In our study of Exodus chapter seven, we will look at the battle between God and the false gods of Egypt. The main false god of Egypt was the Pharaoh and, as we saw in chapter six, he had disobeyed God by refusing to let the Israelites leave. This begins a battle between all of their false gods and the one true God.
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Then the Lord said to Moses, 'See, I have made you like God to Pharaoh, and your brother Aaron will be your prophet.'
At the end of the last chapter, Moses had asked God why Pharaoh would listen to him. God's answer is that His power was going to be demonstrated through Moses and that Moses was going to be His mouthpiece. Moses had had doubts about his speaking ability so God appointed his brother Aaron to speak on his behalf.
'You are to say everything I command you, and your brother Aaron is to tell Pharaoh to let the Israelites go out of his country. But I will harden Pharaoh's heart, and though I multiply my signs and wonders in Egypt, he will not listen to you.'
Once again, God gave Moses his marching orders but He went on to explain that Moses' words were not going to convince Pharaoh. We see that God told Moses that He was going to "harden Pharaoh's heart". What does that mean? The Hebrew word is "qa sheh" and it is used to describe a heart that is difficult and not easily penetrated. God was telling Moses that He was going to reveal the fact that Pharaoh's heart would not easily be penetrated because he considered himself to be god.
'Then I will lay my hand on Egypt and with mighty acts of judgment I will bring out my divisions, my people the Israelites. And the Egyptians will know that I am the Lord when I stretch out my hand against Egypt and bring the Israelites out of it.'
God completes Moses' instructions with the reassurance that, in the end, the efforts will succeed. God went on to explain the reason for allowing this temporary disobedience and not just eliminating Pharaoh. That reason was so that the rest of the Egyptians would see that the real God of the universe is in control.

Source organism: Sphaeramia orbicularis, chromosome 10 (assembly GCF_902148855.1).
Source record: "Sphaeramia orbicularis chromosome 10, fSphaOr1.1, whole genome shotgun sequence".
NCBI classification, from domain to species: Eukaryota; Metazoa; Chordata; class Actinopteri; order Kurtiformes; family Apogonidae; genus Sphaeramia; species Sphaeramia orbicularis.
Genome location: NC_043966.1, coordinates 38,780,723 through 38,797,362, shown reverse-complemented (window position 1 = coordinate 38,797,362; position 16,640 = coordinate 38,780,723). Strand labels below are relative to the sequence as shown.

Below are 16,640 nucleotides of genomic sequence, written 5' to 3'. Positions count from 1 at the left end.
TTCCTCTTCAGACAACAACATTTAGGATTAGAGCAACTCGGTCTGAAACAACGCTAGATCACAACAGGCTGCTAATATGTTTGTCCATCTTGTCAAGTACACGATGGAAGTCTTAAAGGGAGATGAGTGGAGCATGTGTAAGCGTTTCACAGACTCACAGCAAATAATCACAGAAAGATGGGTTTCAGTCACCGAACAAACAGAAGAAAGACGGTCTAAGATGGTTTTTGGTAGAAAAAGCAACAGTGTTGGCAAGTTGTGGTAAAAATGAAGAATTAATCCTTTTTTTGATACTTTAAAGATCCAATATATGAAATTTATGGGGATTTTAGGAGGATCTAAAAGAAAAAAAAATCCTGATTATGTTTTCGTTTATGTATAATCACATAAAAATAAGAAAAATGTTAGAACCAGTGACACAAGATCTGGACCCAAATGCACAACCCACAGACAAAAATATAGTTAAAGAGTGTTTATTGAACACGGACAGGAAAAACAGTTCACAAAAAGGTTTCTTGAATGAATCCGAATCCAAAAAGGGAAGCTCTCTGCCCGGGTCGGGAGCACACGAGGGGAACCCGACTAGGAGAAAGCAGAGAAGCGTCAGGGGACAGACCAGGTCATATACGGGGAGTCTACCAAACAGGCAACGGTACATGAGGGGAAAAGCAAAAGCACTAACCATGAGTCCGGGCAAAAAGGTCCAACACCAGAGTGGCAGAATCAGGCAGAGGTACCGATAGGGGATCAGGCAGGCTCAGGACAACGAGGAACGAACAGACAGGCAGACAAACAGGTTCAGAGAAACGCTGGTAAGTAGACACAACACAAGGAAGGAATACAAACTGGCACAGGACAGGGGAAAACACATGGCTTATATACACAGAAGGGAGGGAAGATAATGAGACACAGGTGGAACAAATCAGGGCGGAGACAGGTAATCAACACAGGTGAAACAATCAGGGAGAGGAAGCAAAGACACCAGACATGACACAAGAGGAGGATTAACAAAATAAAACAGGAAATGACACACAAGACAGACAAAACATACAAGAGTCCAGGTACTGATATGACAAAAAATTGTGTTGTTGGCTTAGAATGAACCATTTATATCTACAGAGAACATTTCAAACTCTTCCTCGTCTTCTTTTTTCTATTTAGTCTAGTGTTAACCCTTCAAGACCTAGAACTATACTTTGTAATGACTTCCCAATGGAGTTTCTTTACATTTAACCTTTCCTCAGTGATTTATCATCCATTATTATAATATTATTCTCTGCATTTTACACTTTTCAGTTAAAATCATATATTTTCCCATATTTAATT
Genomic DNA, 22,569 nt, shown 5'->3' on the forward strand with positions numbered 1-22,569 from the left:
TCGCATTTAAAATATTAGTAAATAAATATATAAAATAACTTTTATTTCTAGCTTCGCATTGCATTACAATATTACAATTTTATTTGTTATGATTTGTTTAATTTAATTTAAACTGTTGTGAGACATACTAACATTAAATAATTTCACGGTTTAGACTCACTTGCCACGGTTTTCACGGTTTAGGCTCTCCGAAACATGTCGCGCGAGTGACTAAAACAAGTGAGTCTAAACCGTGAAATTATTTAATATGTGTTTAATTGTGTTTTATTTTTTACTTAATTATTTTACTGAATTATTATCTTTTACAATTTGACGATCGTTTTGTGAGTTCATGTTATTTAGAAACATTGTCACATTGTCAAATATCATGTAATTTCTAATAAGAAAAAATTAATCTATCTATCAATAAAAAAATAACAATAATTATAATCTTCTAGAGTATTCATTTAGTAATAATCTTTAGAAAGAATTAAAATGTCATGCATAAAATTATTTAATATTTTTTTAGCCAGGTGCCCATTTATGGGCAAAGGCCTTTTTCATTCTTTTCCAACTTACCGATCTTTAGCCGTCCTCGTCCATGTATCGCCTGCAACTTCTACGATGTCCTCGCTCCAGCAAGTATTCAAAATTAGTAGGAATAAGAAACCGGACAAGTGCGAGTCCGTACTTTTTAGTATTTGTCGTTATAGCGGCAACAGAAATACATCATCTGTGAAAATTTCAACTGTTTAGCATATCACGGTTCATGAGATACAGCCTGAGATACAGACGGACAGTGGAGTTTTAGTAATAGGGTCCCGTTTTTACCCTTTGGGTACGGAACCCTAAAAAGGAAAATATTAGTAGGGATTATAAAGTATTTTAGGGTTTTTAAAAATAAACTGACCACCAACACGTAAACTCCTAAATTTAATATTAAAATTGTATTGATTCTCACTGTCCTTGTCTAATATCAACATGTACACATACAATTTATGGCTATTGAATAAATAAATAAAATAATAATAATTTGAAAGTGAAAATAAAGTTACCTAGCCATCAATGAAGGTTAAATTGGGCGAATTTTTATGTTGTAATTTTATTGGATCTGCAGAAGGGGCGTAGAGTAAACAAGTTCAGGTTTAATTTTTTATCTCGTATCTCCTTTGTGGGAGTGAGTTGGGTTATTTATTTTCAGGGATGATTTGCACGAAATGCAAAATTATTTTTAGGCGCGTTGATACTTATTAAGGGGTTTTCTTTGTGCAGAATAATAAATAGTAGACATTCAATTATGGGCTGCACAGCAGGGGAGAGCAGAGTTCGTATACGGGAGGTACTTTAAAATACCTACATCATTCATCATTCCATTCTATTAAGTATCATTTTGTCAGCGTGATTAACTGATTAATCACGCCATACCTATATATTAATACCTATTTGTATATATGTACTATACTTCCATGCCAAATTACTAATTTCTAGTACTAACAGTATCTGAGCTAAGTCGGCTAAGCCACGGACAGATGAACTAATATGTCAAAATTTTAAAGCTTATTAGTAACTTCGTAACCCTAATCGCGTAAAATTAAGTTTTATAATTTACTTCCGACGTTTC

Moses and Aaron did just as the Lord commanded them. Moses was eighty years old and Aaron eighty-three when they spoke to Pharaoh.
Why does God mention the age of His servants? First of all, they are set apart by the fact that they are older than average according to Psalm 90. Secondly, it shows that your age does not matter when it comes to serving God. Many treat serving God like it is a job where you go all out for a set number of years and then you retire and take it easy. As we see with Aaron and Moses, God can have great things for you to do and it doesn't matter if you are 80 years old.
The Lord said to Moses and Aaron, 'When Pharaoh says to you, "Perform a miracle," then say to Aaron, "Take your staff and throw it down before Pharaoh," and it will become a snake.'
God instructed them on how they were to present their authority to Pharaoh. He chose to make Aaron's staff a serpent but why? The actual Hebrew word is "tannin" and it means monster and, here, it is translated as serpent or snake. In other parts of the Bible, such as Isaiah and Ezekiel, it is translated as dragon. This is the opening battle in the war on Egypt's gods as they had "gods" for every form of life and function in life. In Egyptian mythology, their chief god was the sun god Ra and he was opposed by a large demonic snake named Apep. According to them, Apep and Ra battled nightly to see whether the sun would rise the next day or not. By making the staff a monster snake, God was putting Pharaoh on notice that the Egyptian gods were going down. So, God would create a demon? The short answer is yes as He created Satan and the other fallen angels which are called demons. But, in this case, it is not actually a demon but will be used to show Pharaoh that the God of Israel is greater than the demon forces they were afraid of. It can also be a reminder to us that God is far greater than Satan and He is in control.